(1980-July 1, 2003)

WEST End: De Soto National Wildlife Refuge (IA/NE), Pottawattamie County

Facing west on 362 (2/23/02)

Photo by Neil Bratney

Highway 362 connected I-29 with a national refuge, located in both Iowa and Nebraska. After boundaries were set, the Missouri River was engineered to change course and form an oxbow lake, De Soto Lake. The refuge is in Iowa on the west, north, and east, and Nebraska on the south (southwest). The lake curves up almost to US 30. The refuge also includes an exhibit about the steamboat Bertrand, which sank in the area, and includes items - a LOT of items - brought up from the boat.

Facing west on 362 (10/1/15)

Facing east on 362 (10/1/15)

Photo by Neil Bratney (2/23/02)

Neil says, "About 1.3 miles west of IA 362's terminus, and you cross over the oxbow, and into Nebraska. Keep going, and you'll end up back in Iowa, and eventually at US 30. Note the national park-style signage." (The road, in a general southeast-to-northwest alignment, follows the south side along the current river and turns back north after re-entering Iowa.)

Facing southeast (10/1/15)

Facing mostly east (10/1/15)

This is near the oxbow lake

EAST End: I-29 exit 72, Pottawattamie County

Facing east on 362 (10/1/15)

Facing east on 362 (10/1/15)

This interchange has the only freestanding I-29 shields on a side road after the genericization of Iowa signage. It could be for space reasons.

Facing east on 362, LGS on west side of bridge (6/12/05)

Facing east on 362 (6/1/03)

The Iowa highway map did not do a very good job at showing the east end of 362 because of space issues. The road seemed to end between exits 71 (680) and 72 (362), which is interesting because the roads are only half a mile apart! Rand McNally was even worse at marking 362 (see below). Loveland and IA 183 are 1000 feet east of the tunnel (see below). For some odd reason, Pottawattamie County designated 362 as G12, despite the G14 shield that appears between 362 and 183.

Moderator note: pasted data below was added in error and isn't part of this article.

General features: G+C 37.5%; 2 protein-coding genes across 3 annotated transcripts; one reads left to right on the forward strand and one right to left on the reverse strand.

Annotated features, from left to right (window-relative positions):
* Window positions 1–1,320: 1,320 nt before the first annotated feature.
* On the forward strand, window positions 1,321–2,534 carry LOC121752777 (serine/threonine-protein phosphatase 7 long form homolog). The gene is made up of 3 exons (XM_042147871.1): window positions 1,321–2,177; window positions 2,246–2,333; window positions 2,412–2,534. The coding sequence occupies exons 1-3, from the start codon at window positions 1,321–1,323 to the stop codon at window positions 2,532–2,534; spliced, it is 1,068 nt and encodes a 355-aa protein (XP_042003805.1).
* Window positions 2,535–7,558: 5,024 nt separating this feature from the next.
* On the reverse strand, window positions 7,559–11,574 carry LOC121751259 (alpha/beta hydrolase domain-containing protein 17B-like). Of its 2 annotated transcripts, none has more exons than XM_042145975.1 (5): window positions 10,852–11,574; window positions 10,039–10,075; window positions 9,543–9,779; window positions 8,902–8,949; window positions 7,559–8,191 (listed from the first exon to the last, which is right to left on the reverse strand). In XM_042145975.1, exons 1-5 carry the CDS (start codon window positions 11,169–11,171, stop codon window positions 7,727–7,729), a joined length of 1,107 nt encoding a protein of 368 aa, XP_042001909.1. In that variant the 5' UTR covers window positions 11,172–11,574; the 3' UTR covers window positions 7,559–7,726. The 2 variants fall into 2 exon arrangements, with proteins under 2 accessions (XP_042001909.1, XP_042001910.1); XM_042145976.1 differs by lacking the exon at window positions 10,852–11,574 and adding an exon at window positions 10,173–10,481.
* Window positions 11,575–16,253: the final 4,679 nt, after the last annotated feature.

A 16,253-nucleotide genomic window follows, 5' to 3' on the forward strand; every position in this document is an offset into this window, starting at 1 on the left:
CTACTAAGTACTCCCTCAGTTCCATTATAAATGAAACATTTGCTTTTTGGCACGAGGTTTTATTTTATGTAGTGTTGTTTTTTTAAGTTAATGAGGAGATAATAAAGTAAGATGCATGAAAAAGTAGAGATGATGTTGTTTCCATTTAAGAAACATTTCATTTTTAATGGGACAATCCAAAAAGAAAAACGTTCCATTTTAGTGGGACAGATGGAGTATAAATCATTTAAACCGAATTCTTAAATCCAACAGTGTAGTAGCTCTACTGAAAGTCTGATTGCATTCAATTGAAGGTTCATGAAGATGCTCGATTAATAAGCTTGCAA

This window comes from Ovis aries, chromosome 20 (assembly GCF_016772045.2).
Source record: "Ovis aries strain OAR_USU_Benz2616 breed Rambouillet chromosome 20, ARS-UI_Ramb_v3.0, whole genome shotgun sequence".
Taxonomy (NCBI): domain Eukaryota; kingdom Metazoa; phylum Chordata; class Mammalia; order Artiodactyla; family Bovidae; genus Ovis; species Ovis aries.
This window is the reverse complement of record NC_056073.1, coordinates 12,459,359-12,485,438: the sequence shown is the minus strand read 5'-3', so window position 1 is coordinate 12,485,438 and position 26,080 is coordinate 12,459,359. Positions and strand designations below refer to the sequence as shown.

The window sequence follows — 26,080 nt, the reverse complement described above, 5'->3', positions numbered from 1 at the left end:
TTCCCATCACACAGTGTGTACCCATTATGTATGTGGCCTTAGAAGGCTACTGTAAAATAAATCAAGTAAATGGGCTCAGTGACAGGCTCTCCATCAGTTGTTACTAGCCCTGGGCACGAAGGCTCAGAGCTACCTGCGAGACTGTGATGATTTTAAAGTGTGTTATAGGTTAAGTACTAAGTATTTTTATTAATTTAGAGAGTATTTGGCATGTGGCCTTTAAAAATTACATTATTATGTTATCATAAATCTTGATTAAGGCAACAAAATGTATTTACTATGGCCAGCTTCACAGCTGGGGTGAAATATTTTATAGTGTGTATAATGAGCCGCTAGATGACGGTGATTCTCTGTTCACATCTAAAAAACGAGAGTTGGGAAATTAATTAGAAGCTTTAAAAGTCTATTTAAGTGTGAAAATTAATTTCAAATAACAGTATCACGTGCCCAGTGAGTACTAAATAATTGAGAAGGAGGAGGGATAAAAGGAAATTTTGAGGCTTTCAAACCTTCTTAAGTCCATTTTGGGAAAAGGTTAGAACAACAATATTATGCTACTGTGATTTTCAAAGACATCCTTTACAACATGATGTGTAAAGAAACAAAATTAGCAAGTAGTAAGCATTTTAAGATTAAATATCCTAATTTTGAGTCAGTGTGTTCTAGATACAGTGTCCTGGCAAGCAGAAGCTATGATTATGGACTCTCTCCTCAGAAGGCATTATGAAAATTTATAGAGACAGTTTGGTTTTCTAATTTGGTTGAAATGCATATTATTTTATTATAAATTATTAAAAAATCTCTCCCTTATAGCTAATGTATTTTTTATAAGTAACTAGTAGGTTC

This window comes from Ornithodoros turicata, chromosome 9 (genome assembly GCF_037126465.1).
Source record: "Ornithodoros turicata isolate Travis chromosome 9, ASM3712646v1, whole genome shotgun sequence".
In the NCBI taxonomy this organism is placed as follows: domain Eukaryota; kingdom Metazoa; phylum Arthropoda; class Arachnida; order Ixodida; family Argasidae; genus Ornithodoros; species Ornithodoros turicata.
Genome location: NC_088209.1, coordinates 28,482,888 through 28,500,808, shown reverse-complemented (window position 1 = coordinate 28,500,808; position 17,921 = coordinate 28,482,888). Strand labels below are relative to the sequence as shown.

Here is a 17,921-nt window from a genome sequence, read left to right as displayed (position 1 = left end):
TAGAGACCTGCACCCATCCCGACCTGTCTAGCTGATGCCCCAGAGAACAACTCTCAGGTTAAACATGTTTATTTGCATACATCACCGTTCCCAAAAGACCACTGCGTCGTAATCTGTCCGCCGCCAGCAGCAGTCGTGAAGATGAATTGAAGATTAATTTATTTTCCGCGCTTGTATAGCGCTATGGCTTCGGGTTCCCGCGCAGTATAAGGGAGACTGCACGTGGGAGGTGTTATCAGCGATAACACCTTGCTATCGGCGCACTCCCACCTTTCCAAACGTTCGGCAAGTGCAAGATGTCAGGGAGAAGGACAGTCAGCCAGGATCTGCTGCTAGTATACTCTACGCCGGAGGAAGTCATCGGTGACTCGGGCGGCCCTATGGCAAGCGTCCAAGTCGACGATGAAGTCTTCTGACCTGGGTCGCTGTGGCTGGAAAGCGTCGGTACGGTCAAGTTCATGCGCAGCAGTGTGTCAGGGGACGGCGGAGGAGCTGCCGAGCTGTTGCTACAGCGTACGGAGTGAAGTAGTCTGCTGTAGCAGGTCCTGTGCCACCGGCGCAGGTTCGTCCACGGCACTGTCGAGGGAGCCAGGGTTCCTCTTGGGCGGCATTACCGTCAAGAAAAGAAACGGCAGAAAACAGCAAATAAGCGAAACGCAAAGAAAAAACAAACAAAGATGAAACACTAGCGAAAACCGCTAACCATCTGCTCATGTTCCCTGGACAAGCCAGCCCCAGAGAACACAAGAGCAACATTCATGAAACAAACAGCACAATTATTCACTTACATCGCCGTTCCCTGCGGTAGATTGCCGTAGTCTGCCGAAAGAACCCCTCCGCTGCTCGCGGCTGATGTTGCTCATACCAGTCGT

At left of this picture, in the frame but you can't really see it, is a fallen LGS for the interchange, which was later set back up. A weight limit warning for the bridge had been past the G14 shield in 2002.

Facing east (10/1/15)

We saw "G12 End" on the west side of the interchange, but here on the east side, there's another G12 sign between I-29 and IA 183.

Facing south (6/12/05)

This picture was taken from 362's bridge over the interstate. These signs are different from the ones that were up on these two gantries in 2003. You can tell by the larger exit tab and the larger initial letters on the directions in the foreground. If the 29-680 sign on southbound 29 at 362's exit is still up, that makes for triple redundancy of 29-680 BGSs before 680 even joins 29!

Facing north on 29 (2/23/02)

Photo by Neil Bratney

The BGS for 362, like so many others along I-29, didn't have a directional tag - and, despite the tab's position, isn't a left exit. In addition, 362 did NOT go to Loveland, because it ended at I-29, but you can follow G14 (as seen in the end photo above) to the town. Brown sign reads "Wilson Island State Park Exit 72," a state park also near 362.

Facing north on 29 (2/23/02 and 6/4/07 and 8/31/08) (widen browser window to see three-wide)

Left photo by Neil Bratney

Facing south on 29 (6/9/03)

Facing south on 29 (6/9/03)

Surrounding area information: Junction IA 183

Although the two didn't intersect, there wasn't anything between them to merit a new sign. (6/1/03)

Facing west from 183 (6/1/03)

The interchange is visible in the background; the car is going over I-29.

What kind of road is this? (Last seen: 2003)

Facing west on 362 (2/23/02)

Photo by Neil Bratney

Facing west on 362 just west of Neil's picture (6/1/03)

At top is the first sign on 362; you can just see the "Jct I-29" sign in the very upper left-hand corner. Highway 362 was officially classified to the end of its life as "Dustless". Neil says the road is "crushed brick, well oiled." This designation is interesting because the 1977 map shows what would become 362 as a paved county road, and after its designation in 1981 a paved road, but marked as dustless in 1986. Other roads marked "dustless" as late as 1986 include IA 22 between US 218 and Lone Tree, IA 103 between US 218 and West Point, and all of IA 82. But as to the "dustless" part...

2002 atlas / 2003 map

The red arrow points to Rand McNally's interpretation of IA 362 - a four-lane divided road! Not only that, but it's shown extending from I-680, exit 72 only shows a county road, and the "four-lane" 362 doesn't go far enough west. The DOT is no longer in charge of any "dustless" or "bituminous" roads.

Page created 4/12/02; last updated 12/18/16

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